One of Reyes’ former Mets teammates was first baseman Ike Davis, who just joined the New York Yankees. Ike was barely recognizable as he was clean-shaven as per the Yankees’ dictum against facial hair. “I always need to have a razor ready because of my constant five o’clock shadow,” he said with a chuckle when I saw him before last Friday’s game with the Twins.
A Yankee who was happy to see Ike join the Bronx Bombers was Austin Romine who was pressed into first base duty during the last homestand because of injuries to Mark Teixeira and Chris Parmelee. “I greatly prefer being a catcher,” Romaine told me.
The Knicks made a big splash the day before the NBA Draft by swinging a trade with the Chicago Bulls that netted them 2011 NBA MVP Derrick Rose. The Bulls apparently felt that Rose would never regain his top form again after battling injuries for the last four seasons. I overheard some waggish reporter joke that Rose is a 27 year-old with 67 year-old knees. Nonetheless Knicks president/general manager Phil Jackson did not give up any draft choices to acquire him and he has only a year left on his current contract so there is no long-term financial commitment if things don’t work out. I will however miss Robin Lopez who was traded to the Bulls in the deal. Lopez was always at his locker and more than willing to talk about the game or anything else with the press.
New Brooklyn Nets general manager Sean Marks managed to get his team a first round NBA Draft pick (thanks to horrendous trades by his predecessor Billy King the Nets were not scheduled to have a first-round pick until 2019) by trading forward Thaddeus Young to the Indiana Pacers for their 2016 first selection, 20th overall in the draft.
The Nets chose Michigan forward Caris Levert who has battled numerous foot injuries. Caris comes from a musical family as he is a cousin of Eddie Levert who is the lead singer of the legendary R&B group, the O’Jays, and the late Gerald Levert who had a big hit in 1987 with “Casanova.”
The Boston Celtics surprised a lot of observers by selecting Cal-Berkeley freshman forward Jaylen Brown with the third pick in the NBA Draft. The conventional wisdom was that Brown would go a bit later in the first round but apparently Celtics general manager Danny Ainge was impressed with both his athleticism and his intelligence.
I asked Jaylen, who is a chess wiz and actually liked attending college classes, if his decision to leave school for the NBA was a difficult one. “It was a lot harder than most people think. I plan on contacting Harvard and MIT to see about taking courses during the NBA off-season.”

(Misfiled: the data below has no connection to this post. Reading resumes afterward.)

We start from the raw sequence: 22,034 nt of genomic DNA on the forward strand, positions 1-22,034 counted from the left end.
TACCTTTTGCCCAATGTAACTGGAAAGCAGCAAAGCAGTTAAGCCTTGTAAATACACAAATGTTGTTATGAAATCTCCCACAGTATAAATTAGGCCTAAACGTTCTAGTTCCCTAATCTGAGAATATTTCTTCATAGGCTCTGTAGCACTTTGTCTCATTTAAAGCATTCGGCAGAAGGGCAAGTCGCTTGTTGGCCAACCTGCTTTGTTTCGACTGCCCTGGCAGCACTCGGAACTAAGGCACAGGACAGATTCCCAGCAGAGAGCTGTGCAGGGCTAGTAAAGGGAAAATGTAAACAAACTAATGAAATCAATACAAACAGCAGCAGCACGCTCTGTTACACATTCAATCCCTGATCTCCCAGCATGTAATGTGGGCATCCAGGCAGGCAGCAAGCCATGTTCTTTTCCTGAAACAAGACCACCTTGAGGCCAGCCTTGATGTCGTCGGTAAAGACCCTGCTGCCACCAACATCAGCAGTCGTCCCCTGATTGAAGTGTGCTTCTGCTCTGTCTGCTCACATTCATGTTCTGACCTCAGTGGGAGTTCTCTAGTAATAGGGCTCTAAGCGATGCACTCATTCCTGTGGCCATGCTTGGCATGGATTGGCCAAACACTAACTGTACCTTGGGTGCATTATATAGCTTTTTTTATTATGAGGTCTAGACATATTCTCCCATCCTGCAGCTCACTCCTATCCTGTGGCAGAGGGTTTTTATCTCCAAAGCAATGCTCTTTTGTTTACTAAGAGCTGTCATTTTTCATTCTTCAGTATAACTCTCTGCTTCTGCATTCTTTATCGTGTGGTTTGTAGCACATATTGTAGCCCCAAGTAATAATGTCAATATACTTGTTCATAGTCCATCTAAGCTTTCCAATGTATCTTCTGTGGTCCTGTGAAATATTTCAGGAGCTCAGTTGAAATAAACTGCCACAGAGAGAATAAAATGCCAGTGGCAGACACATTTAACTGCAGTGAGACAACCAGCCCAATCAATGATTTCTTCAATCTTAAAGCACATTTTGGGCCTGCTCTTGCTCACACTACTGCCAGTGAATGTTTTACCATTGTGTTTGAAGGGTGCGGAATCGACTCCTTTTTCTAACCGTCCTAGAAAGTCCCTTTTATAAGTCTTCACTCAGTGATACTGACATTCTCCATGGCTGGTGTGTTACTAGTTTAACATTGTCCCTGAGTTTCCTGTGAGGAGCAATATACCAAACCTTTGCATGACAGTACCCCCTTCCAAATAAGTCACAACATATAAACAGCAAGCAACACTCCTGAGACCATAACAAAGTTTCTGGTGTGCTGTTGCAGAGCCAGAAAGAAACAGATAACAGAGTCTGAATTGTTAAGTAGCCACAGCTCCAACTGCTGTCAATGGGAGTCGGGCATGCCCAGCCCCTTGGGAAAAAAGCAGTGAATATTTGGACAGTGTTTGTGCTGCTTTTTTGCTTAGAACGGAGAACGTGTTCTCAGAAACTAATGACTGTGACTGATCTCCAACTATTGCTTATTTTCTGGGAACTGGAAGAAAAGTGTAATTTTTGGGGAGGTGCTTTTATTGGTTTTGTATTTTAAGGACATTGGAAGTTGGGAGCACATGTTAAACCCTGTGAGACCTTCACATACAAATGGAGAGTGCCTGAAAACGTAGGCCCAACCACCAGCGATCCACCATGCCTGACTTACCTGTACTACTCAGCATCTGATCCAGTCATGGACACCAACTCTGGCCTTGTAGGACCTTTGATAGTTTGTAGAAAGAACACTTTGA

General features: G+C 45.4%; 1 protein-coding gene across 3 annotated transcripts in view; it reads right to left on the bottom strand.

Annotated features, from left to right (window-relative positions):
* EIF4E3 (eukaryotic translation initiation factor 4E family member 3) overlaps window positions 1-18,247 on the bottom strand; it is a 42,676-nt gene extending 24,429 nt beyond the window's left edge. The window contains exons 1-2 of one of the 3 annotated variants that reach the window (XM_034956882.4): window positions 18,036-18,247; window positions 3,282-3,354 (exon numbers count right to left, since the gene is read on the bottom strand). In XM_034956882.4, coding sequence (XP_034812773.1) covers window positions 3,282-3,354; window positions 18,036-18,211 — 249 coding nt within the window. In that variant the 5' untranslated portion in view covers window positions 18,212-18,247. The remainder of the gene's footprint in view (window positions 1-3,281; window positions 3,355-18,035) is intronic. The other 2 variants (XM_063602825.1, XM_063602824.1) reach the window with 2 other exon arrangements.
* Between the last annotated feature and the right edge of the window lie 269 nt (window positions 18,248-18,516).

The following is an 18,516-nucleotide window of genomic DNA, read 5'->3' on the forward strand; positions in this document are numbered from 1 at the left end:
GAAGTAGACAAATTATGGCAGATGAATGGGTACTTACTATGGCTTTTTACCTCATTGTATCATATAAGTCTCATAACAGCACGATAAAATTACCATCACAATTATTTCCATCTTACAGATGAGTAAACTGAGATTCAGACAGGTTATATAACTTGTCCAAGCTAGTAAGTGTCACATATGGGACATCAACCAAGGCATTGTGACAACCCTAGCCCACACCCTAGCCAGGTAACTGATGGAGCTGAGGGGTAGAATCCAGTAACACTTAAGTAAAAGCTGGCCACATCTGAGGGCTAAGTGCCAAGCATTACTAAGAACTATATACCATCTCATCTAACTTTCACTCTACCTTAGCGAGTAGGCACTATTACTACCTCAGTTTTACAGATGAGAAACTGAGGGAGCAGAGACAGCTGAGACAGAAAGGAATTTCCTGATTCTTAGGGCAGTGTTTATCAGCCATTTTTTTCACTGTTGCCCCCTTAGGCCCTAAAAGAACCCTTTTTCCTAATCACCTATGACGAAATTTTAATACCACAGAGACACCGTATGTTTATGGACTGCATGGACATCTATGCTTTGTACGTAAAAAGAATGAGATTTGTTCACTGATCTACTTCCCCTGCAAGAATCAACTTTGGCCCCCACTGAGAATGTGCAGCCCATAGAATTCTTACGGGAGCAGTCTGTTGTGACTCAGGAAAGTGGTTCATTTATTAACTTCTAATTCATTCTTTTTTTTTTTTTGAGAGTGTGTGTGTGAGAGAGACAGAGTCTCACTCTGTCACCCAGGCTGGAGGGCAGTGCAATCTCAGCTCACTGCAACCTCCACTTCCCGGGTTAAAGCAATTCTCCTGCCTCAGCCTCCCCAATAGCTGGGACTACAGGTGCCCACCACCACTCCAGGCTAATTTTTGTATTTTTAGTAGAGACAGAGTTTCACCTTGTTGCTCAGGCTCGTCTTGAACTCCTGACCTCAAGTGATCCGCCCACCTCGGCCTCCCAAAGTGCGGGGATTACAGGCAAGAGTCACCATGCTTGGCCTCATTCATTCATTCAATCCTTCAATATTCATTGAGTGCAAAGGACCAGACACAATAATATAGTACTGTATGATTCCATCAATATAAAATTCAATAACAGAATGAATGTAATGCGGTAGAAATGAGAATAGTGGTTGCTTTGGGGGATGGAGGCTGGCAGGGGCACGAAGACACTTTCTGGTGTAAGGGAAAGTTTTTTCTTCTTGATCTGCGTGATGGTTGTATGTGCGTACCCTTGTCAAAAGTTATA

Dragan Bender was viewed by many to be the Kristaps Porzingis of this year’s draft. Although Kristaps is from Latvia and Dragan is Croatian, he understood the comparison. Bender played last season in Tel Aviv for Maccabi in the Israel Premier League. “I loved playing in Israel. It’s an incredibly beautiful country and the people are wonderful,” he told me. Bender will be playing for the Phoenix Suns next year and said that he was happy because Arizona and Israel have similar dry heat climates.
Douglaston native Patrick McEnroe has been working hard around town to promote the New York Empire whose World Team Tennis debut season begins July 31 at Forest Hills Stadium. Last Tuesday McEnroe made an appearance at Citi Field while the Mets were taking batting practice while on the following evening he appeared on NY1’s late night sports show, “The Last Word,” and was interviewed by Budd Mishkin.
My favorite sporting event on ESPN, the Nathan’s Hot Dog Eating Contest, will take place once again on July 4th at Nathan’s original Coney Island location. Nathan’s is celebrating its 100th anniversary this year. It will be interesting to see whether Joey Chestnut can wrest back his yellow mustard belt from upstart Matt Stonie.
Last week I wrote about Fanzcall, a mobile app that allows fans to guess what will happen on the next pitch of a baseball game. I wrote how fans can accumulate points for guessing correctly which I thought was a great idea. I assumed incorrectly however that the points could be redeemed for prizes and I subsequently learned that it’s only for bragging rights. That’s rather chintzy in my opinion.
I paid a visit to our neighboring borough last Friday to attend the Brooklyn Chamber of Commerce’s annual Brooklyn Eats event. King Solomon Foods has revived Brooklyn Burgers which used to be sold at Barclays Center before the company fell into bankruptcy. Happily, those juicy burgers are as tasty as ever.
Another guilty pleasure was Beigel’s glatt kosher black & white cookies (beigelsbakery.com). They are terrific as a summer treat when they are refrigerated but of course they are tasty served at room temperature as well.
Ford Motor Company teamed with the New York State Department of Tourism last week to promote “Escape from New York.” The idea was to promote the new technical wizardry of Ford’s SUV, Escape, with getaway ideas in the Empire State outside of New York City. The Escape has the capability to basically parallel park itself. I am not sure if I would entirely trust that in tight New York City spaces.